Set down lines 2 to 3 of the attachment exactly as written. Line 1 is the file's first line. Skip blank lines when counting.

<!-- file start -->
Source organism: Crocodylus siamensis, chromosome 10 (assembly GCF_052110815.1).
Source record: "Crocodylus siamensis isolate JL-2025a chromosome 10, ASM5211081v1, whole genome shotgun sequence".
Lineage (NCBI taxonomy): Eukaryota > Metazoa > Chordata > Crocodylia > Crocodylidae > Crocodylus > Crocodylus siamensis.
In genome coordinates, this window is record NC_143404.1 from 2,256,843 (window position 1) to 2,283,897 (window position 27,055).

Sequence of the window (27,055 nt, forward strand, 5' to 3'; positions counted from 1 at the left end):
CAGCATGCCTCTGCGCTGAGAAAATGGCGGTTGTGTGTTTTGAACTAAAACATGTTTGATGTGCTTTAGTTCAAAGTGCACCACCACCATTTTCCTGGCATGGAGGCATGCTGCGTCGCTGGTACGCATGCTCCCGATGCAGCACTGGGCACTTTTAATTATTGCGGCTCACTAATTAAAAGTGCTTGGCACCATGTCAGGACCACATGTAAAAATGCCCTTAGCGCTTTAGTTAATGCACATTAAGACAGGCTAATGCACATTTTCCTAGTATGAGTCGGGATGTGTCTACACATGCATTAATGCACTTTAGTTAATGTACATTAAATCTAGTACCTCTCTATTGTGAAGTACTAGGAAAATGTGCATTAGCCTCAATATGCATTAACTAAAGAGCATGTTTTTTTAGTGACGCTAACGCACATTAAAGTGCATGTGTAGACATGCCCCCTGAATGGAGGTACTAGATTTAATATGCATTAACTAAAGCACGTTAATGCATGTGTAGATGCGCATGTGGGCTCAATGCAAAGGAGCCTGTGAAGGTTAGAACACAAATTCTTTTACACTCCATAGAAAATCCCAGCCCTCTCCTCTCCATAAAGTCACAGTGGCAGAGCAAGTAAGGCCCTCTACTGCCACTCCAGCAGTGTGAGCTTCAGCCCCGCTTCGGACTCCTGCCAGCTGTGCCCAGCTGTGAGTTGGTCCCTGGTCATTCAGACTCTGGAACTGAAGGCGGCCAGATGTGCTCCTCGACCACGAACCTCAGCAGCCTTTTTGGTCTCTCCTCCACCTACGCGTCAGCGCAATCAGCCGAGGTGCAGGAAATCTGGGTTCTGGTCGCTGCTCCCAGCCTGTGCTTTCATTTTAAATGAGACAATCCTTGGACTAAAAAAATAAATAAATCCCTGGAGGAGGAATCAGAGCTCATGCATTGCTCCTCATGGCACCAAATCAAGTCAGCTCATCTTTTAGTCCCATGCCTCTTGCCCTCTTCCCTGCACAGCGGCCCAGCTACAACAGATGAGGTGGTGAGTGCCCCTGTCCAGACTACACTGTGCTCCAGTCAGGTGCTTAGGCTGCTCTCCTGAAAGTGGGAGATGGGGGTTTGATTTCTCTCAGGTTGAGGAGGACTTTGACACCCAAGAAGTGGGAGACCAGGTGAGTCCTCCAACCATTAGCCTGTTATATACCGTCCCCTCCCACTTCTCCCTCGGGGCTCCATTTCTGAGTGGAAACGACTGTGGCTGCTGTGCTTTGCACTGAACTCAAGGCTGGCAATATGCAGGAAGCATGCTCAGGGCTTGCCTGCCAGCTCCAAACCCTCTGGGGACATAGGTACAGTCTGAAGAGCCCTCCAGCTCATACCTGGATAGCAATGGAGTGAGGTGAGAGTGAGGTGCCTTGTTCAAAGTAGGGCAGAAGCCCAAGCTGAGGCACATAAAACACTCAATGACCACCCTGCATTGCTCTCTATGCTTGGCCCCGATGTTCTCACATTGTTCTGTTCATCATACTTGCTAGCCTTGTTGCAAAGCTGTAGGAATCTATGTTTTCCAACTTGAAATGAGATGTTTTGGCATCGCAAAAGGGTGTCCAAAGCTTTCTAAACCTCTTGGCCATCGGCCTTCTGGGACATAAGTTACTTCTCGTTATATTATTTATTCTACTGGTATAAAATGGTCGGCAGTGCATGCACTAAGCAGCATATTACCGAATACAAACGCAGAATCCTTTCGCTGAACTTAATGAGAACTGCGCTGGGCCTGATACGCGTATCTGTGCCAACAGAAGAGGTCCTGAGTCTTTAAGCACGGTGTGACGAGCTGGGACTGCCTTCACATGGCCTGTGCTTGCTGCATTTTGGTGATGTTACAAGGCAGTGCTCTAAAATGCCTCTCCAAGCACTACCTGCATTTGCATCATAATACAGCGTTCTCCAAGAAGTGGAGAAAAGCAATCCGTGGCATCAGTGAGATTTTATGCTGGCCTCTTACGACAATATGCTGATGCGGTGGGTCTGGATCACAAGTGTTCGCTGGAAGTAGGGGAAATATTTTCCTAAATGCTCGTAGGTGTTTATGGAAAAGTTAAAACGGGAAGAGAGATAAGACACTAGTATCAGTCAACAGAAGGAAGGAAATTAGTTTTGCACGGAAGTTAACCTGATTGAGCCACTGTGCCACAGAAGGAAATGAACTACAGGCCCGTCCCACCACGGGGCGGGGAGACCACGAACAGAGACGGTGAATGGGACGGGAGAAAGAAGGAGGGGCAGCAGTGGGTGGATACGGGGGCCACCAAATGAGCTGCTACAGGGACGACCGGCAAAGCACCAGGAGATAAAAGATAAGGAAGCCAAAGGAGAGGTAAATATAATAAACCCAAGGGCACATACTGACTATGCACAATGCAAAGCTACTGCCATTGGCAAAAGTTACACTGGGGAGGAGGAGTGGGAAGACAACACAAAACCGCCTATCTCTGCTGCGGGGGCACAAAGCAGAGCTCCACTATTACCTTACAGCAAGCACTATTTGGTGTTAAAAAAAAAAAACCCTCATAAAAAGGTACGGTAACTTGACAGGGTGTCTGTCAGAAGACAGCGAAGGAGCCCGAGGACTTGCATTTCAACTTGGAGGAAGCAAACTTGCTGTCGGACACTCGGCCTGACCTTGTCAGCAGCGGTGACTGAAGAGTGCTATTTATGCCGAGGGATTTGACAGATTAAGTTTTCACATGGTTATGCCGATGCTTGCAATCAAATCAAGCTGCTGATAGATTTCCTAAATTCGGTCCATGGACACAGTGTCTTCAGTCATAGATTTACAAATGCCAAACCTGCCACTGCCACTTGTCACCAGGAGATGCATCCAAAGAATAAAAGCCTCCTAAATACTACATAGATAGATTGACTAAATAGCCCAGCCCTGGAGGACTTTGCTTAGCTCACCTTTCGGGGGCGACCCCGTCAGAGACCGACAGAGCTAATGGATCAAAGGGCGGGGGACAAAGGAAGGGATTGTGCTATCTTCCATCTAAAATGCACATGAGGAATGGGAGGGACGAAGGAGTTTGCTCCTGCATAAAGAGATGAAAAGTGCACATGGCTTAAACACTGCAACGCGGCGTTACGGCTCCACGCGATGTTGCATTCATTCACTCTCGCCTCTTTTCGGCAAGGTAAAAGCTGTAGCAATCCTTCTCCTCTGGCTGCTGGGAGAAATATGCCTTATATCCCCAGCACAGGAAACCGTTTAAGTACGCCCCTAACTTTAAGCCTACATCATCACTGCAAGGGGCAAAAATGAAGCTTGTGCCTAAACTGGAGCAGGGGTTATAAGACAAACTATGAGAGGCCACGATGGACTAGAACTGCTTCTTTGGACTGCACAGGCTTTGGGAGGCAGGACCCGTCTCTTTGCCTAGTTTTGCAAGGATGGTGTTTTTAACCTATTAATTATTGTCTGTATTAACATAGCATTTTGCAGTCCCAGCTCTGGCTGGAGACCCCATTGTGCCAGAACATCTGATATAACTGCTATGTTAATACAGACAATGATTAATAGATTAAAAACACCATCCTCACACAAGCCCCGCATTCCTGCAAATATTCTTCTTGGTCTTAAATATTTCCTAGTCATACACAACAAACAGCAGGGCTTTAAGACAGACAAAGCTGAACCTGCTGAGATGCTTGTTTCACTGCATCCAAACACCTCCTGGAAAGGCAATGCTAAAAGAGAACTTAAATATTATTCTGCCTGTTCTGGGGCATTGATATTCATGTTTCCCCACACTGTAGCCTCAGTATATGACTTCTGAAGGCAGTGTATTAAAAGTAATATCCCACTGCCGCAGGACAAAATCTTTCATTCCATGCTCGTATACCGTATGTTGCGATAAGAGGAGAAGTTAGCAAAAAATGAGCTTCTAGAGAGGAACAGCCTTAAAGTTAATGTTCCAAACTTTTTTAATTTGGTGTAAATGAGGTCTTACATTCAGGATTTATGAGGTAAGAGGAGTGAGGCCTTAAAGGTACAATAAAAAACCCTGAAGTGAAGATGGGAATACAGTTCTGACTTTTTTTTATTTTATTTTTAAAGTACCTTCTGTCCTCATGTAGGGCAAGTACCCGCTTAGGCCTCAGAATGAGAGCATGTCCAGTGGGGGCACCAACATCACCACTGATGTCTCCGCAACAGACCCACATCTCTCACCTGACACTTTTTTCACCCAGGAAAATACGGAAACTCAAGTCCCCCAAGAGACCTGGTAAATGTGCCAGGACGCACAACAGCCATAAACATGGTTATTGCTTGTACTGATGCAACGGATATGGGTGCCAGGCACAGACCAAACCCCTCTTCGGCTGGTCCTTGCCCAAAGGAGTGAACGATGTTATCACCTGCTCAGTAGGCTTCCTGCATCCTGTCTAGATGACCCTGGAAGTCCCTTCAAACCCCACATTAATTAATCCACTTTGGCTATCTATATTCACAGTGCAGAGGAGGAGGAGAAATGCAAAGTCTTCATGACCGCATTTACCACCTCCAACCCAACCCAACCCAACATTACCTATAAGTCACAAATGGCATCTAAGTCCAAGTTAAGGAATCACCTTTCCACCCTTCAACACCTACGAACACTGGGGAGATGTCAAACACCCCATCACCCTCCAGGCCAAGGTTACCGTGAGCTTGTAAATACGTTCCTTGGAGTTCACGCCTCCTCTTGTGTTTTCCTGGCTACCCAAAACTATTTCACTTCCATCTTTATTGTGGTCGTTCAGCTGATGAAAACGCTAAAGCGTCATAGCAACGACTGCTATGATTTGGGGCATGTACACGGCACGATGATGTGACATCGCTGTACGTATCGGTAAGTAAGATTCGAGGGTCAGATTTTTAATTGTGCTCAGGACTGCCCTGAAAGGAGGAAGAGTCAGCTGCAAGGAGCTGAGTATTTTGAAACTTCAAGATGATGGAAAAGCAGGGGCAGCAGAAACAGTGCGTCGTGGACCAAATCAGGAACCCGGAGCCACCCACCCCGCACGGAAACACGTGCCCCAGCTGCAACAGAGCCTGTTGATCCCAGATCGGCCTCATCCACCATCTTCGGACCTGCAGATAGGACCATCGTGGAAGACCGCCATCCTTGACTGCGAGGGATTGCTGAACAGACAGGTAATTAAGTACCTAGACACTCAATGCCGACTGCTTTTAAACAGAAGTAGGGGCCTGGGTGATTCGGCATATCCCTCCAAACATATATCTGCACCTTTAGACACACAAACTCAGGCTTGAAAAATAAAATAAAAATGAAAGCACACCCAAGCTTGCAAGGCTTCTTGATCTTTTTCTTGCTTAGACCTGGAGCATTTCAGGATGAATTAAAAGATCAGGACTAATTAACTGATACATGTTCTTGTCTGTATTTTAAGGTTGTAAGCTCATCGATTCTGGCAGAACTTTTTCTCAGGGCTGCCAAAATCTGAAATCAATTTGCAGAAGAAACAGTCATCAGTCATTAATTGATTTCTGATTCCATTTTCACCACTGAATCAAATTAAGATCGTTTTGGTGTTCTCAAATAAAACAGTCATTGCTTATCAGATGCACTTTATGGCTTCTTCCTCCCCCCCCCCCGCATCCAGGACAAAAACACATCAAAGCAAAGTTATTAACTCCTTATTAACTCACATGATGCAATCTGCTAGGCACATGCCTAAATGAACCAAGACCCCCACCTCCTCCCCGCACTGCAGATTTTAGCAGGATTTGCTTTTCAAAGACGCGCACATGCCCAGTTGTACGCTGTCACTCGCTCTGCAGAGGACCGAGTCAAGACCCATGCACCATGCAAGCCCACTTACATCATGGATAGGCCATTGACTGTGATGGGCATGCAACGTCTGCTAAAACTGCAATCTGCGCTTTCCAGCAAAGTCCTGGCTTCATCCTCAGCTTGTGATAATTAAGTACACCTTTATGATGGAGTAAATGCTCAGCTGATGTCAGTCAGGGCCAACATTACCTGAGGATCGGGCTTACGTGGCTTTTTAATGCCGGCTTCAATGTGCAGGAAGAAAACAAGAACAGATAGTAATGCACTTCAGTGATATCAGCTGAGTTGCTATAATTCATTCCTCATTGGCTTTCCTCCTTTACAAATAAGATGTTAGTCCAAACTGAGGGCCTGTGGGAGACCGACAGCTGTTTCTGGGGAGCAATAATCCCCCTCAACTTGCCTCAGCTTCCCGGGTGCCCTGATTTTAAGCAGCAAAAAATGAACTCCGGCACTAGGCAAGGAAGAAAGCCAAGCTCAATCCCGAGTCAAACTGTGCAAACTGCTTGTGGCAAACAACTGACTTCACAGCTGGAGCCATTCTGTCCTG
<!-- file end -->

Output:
Source record: "Crocodylus siamensis isolate JL-2025a chromosome 10, ASM5211081v1, whole genome shotgun sequence".
Lineage (NCBI taxonomy): Eukaryota > Metazoa > Chordata > Crocodylia > Crocodylidae > Crocodylus > Crocodylus siamensis.